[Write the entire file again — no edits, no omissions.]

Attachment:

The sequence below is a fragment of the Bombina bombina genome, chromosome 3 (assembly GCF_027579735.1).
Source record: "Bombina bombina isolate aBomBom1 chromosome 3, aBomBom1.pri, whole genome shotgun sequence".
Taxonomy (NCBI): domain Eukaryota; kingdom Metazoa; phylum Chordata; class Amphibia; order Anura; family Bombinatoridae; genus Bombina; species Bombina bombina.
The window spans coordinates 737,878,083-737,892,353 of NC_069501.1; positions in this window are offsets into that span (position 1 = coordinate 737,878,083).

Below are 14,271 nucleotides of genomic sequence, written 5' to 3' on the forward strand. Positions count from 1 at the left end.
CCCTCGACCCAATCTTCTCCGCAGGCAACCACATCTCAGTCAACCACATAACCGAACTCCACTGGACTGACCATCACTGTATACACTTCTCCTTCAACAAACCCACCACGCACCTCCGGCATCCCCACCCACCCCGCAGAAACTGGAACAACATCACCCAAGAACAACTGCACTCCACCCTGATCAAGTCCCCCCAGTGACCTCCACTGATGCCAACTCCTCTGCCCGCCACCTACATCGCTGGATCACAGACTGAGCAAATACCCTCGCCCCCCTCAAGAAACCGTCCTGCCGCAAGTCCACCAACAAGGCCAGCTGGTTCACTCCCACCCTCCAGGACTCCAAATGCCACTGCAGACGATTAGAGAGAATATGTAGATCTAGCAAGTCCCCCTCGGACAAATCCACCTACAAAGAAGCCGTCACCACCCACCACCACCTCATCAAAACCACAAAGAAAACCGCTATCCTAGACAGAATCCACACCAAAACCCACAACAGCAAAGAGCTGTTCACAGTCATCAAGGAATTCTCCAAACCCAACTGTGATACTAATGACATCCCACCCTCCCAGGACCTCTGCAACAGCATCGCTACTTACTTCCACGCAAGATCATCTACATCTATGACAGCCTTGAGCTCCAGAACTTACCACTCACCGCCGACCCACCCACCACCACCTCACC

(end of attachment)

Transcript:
The sequence below is a fragment of the Bombina bombina genome, chromosome 3 (assembly GCF_027579735.1).
Source record: "Bombina bombina isolate aBomBom1 chromosome 3, aBomBom1.pri, whole genome shotgun sequence".
Taxonomy (NCBI): domain Eukaryota; kingdom Metazoa; phylum Chordata; class Amphibia; order Anura; family Bombinatoridae; genus Bombina; species Bombina bombina.
The window spans coordinates 737,878,083-737,892,353 of NC_069501.1; positions in this window are offsets into that span (position 1 = coordinate 737,878,083).

Below are 14,271 nucleotides of genomic sequence, written 5' to 3' on the forward strand. Positions count from 1 at the left end.
CCCTCGACCCAATCTTCTCCGCAGGCAACCACATCTCAGTCAACCACATAACCGAACTCCACTGGACTGACCATCACTGTATACACTTCTCCTTCAACAAACCCACCACGCACCTCCGGCATCCCCACCCACCCCGCAGAAACTGGAACAACATCACCCAAGAACAACTGCACTCCACCCTGATCAAGTCCCCCCAGTGACCTCCACTGATGCCAACTCCTCTGCCCGCCACCTACATCGCTGGATCACAGACTGAGCAAATACCCTCGCCCCCCTCAAGAAACCGTCCTGCCGCAAGTCCACCAACAAGGCCAGCTGGTTCACTCCCACCCTCCAGGACTCCAAATGCCACTGCAGACGATTAGAGAGAATATGTAGATCTAGCAAGTCCCCCTCGGACAAATCCACCTACAAAGAAGCCGTCACCACCCACCACCACCTCATCAAAACCACAAAGAAAACCGCTATCCTAGACAGAATCCACACCAAAACCCACAACAGCAAAGAGCTGTTCACAGTCATCAAGGAATTCTCCAAACCCAACTGTGATACTAATGACATCCCACCCTCCCAGGACCTCTGCAACAGCATCGCTACTTACTTCCACGCAAGATCATCTACATCTATGACAGCCTTGAGCTCCAGAACTTACCACTCACCGCCGACCCACCCACCACCACCTCACC